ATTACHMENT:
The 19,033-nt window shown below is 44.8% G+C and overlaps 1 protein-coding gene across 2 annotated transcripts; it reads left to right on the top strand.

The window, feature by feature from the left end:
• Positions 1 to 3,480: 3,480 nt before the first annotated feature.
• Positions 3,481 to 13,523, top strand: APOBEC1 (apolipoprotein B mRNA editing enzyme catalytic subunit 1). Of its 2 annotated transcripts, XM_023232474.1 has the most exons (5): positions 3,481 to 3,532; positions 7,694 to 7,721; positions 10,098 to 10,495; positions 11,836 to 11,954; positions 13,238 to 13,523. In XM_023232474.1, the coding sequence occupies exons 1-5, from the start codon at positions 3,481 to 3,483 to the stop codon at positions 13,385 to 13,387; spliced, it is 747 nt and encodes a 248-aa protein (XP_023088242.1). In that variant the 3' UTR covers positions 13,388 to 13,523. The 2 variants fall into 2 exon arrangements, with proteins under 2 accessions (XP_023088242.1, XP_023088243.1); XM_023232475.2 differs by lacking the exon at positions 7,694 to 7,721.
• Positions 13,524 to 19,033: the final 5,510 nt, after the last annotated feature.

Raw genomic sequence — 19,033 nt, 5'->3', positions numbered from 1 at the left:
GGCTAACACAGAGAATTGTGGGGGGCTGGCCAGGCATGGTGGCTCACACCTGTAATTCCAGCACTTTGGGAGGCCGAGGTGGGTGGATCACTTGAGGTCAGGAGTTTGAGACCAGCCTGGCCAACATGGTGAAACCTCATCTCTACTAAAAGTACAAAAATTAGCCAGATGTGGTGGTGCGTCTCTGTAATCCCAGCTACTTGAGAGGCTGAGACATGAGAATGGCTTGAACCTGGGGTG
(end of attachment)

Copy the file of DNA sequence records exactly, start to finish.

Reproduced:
The 19,033-nt window shown below is 44.8% G+C and overlaps 1 protein-coding gene across 2 annotated transcripts; it reads left to right on the top strand.

The window, feature by feature from the left end:
• Positions 1 to 3,480: 3,480 nt before the first annotated feature.
• Positions 3,481 to 13,523, top strand: APOBEC1 (apolipoprotein B mRNA editing enzyme catalytic subunit 1). Of its 2 annotated transcripts, XM_023232474.1 has the most exons (5): positions 3,481 to 3,532; positions 7,694 to 7,721; positions 10,098 to 10,495; positions 11,836 to 11,954; positions 13,238 to 13,523. In XM_023232474.1, the coding sequence occupies exons 1-5, from the start codon at positions 3,481 to 3,483 to the stop codon at positions 13,385 to 13,387; spliced, it is 747 nt and encodes a 248-aa protein (XP_023088242.1). In that variant the 3' UTR covers positions 13,388 to 13,523. The 2 variants fall into 2 exon arrangements, with proteins under 2 accessions (XP_023088242.1, XP_023088243.1); XM_023232475.2 differs by lacking the exon at positions 7,694 to 7,721.
• Positions 13,524 to 19,033: the final 5,510 nt, after the last annotated feature.

Raw genomic sequence — 19,033 nt, 5'->3', positions numbered from 1 at the left:
GGCTAACACAGAGAATTGTGGGGGGCTGGCCAGGCATGGTGGCTCACACCTGTAATTCCAGCACTTTGGGAGGCCGAGGTGGGTGGATCACTTGAGGTCAGGAGTTTGAGACCAGCCTGGCCAACATGGTGAAACCTCATCTCTACTAAAAGTACAAAAATTAGCCAGATGTGGTGGTGCGTCTCTGTAATCCCAGCTACTTGAGAGGCTGAGACATGAGAATGGCTTGAACCTGGGGTG